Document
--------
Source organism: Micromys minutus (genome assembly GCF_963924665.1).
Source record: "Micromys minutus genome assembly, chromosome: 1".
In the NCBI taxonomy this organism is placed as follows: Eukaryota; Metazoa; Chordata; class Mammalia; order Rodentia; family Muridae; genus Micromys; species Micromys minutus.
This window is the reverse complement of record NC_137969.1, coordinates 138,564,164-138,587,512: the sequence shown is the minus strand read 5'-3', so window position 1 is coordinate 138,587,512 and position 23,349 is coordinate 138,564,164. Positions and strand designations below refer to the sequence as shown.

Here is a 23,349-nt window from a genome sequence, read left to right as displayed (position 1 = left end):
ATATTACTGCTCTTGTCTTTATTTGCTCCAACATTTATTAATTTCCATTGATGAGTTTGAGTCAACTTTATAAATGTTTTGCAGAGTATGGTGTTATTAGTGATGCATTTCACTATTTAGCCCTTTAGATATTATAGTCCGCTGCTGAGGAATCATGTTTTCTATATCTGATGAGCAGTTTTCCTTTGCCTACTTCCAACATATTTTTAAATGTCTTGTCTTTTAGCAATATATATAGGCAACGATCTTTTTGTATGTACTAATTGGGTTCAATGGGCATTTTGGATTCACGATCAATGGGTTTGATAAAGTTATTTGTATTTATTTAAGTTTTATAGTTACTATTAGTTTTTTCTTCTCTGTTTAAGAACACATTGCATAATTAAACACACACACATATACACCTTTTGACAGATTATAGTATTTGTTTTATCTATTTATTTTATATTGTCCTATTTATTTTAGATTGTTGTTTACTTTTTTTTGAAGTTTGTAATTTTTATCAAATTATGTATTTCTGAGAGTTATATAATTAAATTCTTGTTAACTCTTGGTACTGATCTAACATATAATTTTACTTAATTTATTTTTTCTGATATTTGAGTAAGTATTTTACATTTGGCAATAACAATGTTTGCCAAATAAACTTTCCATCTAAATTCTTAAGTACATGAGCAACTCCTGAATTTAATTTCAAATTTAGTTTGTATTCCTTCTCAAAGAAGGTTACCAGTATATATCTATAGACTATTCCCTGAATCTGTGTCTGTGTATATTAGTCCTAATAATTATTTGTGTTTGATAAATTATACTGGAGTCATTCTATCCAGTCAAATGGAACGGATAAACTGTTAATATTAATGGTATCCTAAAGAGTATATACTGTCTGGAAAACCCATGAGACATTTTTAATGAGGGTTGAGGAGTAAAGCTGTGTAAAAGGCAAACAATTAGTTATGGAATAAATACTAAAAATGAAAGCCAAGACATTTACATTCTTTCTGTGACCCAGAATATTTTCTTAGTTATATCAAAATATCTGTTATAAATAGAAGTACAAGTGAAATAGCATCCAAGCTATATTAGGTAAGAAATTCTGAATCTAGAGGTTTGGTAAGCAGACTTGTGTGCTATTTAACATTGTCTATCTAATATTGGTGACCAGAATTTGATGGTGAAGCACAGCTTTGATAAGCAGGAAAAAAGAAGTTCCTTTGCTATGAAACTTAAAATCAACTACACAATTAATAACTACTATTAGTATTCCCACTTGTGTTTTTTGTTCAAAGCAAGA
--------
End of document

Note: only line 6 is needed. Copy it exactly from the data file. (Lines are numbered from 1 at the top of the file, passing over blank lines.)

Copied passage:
ATATTACTGCTCTTGTCTTTATTTGCTCCAACATTTATTAATTTCCATTGATGAGTTTGAGTCAACTTTATAAATGTTTTGCAGAGTATGGTGTTATTAGTGATGCATTTCACTATTTAGCCCTTTAGATATTATAGTCCGCTGCTGAGGAATCATGTTTTCTATATCTGATGAGCAGTTTTCCTTTGCCTACTTCCAACATATTTTTAAATGTCTTGTCTTTTAGCAATATATATAGGCAACGATCTTTTTGTATGTACTAATTGGGTTCAATGGGCATTTTGGATTCACGATCAATGGGTTTGATAAAGTTATTTGTATTTATTTAAGTTTTATAGTTACTATTAGTTTTTTCTTCTCTGTTTAAGAACACATTGCATAATTAAACACACACACATATACACCTTTTGACAGATTATAGTATTTGTTTTATCTATTTATTTTATATTGTCCTATTTATTTTAGATTGTTGTTTACTTTTTTTTGAAGTTTGTAATTTTTATCAAATTATGTATTTCTGAGAGTTATATAATTAAATTCTTGTTAACTCTTGGTACTGATCTAACATATAATTTTACTTAATTTATTTTTTCTGATATTTGAGTAAGTATTTTACATTTGGCAATAACAATGTTTGCCAAATAAACTTTCCATCTAAATTCTTAAGTACATGAGCAACTCCTGAATTTAATTTCAAATTTAGTTTGTATTCCTTCTCAAAGAAGGTTACCAGTATATATCTATAGACTATTCCCTGAATCTGTGTCTGTGTATATTAGTCCTAATAATTATTTGTGTTTGATAAATTATACTGGAGTCATTCTATCCAGTCAAATGGAACGGATAAACTGTTAATATTAATGGTATCCTAAAGAGTATATACTGTCTGGAAAACCCATGAGACATTTTTAATGAGGGTTGAGGAGTAAAGCTGTGTAAAAGGCAAACAATTAGTTATGGAATAAATACTAAAAATGAAAGCCAAGACATTTACATTCTTTCTGTGACCCAGAATATTTTCTTAGTTATATCAAAATATCTGTTATAAATAGAAGTACAAGTGAAATAGCATCCAAGCTATATTAGGTAAGAAATTCTGAATCTAGAGGTTTGGTAAGCAGACTTGTGTGCTATTTAACATTGTCTATCTAATATTGGTGACCAGAATTTGATGGTGAAGCACAGCTTTGATAAGCAGGAAAAAAGAAGTTCCTTTGCTATGAAACTTAAAATCAACTACACAATTAATAACTACTATTAGTATTCCCACTTGTGTTTTTTGTTCAAAGCAAGA